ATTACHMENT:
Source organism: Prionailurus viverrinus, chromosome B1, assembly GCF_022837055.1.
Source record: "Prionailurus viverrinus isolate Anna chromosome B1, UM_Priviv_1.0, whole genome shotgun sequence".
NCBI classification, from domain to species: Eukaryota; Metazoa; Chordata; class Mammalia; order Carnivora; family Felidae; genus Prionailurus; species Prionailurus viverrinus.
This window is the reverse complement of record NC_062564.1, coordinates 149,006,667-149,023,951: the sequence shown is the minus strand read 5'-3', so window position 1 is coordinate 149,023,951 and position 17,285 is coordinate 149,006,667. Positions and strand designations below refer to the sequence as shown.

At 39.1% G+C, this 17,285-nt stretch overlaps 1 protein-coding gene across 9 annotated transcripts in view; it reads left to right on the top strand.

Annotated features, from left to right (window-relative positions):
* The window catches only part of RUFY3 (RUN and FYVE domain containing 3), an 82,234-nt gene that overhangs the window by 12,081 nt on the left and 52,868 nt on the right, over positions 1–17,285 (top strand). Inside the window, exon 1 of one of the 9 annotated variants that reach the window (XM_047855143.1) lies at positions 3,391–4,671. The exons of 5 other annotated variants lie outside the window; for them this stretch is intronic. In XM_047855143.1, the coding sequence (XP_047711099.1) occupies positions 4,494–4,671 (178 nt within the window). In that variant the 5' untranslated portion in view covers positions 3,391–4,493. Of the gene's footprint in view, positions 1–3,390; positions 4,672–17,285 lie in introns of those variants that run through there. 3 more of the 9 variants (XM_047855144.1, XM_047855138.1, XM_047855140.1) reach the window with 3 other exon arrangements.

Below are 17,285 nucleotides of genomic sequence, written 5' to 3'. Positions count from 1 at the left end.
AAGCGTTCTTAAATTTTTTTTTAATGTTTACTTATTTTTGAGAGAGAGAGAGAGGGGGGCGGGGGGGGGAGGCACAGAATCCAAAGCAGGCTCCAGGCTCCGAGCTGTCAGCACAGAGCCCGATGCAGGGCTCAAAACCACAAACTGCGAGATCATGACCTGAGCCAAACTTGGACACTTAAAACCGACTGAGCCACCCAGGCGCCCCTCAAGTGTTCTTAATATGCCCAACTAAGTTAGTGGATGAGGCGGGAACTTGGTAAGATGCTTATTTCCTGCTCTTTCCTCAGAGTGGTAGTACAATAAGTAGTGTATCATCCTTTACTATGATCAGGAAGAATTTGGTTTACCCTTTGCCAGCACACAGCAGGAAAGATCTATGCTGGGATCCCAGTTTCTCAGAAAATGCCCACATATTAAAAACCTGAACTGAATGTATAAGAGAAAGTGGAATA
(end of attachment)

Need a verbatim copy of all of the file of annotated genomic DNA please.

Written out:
Source organism: Prionailurus viverrinus, chromosome B1, assembly GCF_022837055.1.
Source record: "Prionailurus viverrinus isolate Anna chromosome B1, UM_Priviv_1.0, whole genome shotgun sequence".
NCBI classification, from domain to species: Eukaryota; Metazoa; Chordata; class Mammalia; order Carnivora; family Felidae; genus Prionailurus; species Prionailurus viverrinus.
This window is the reverse complement of record NC_062564.1, coordinates 149,006,667-149,023,951: the sequence shown is the minus strand read 5'-3', so window position 1 is coordinate 149,023,951 and position 17,285 is coordinate 149,006,667. Positions and strand designations below refer to the sequence as shown.

At 39.1% G+C, this 17,285-nt stretch overlaps 1 protein-coding gene across 9 annotated transcripts in view; it reads left to right on the top strand.

Annotated features, from left to right (window-relative positions):
* The window catches only part of RUFY3 (RUN and FYVE domain containing 3), an 82,234-nt gene that overhangs the window by 12,081 nt on the left and 52,868 nt on the right, over positions 1–17,285 (top strand). Inside the window, exon 1 of one of the 9 annotated variants that reach the window (XM_047855143.1) lies at positions 3,391–4,671. The exons of 5 other annotated variants lie outside the window; for them this stretch is intronic. In XM_047855143.1, the coding sequence (XP_047711099.1) occupies positions 4,494–4,671 (178 nt within the window). In that variant the 5' untranslated portion in view covers positions 3,391–4,493. Of the gene's footprint in view, positions 1–3,390; positions 4,672–17,285 lie in introns of those variants that run through there. 3 more of the 9 variants (XM_047855144.1, XM_047855138.1, XM_047855140.1) reach the window with 3 other exon arrangements.

Below are 17,285 nucleotides of genomic sequence, written 5' to 3'. Positions count from 1 at the left end.
AAGCGTTCTTAAATTTTTTTTTAATGTTTACTTATTTTTGAGAGAGAGAGAGAGGGGGGCGGGGGGGGGAGGCACAGAATCCAAAGCAGGCTCCAGGCTCCGAGCTGTCAGCACAGAGCCCGATGCAGGGCTCAAAACCACAAACTGCGAGATCATGACCTGAGCCAAACTTGGACACTTAAAACCGACTGAGCCACCCAGGCGCCCCTCAAGTGTTCTTAATATGCCCAACTAAGTTAGTGGATGAGGCGGGAACTTGGTAAGATGCTTATTTCCTGCTCTTTCCTCAGAGTGGTAGTACAATAAGTAGTGTATCATCCTTTACTATGATCAGGAAGAATTTGGTTTACCCTTTGCCAGCACACAGCAGGAAAGATCTATGCTGGGATCCCAGTTTCTCAGAAAATGCCCACATATTAAAAACCTGAACTGAATGTATAAGAGAAAGTGGAATA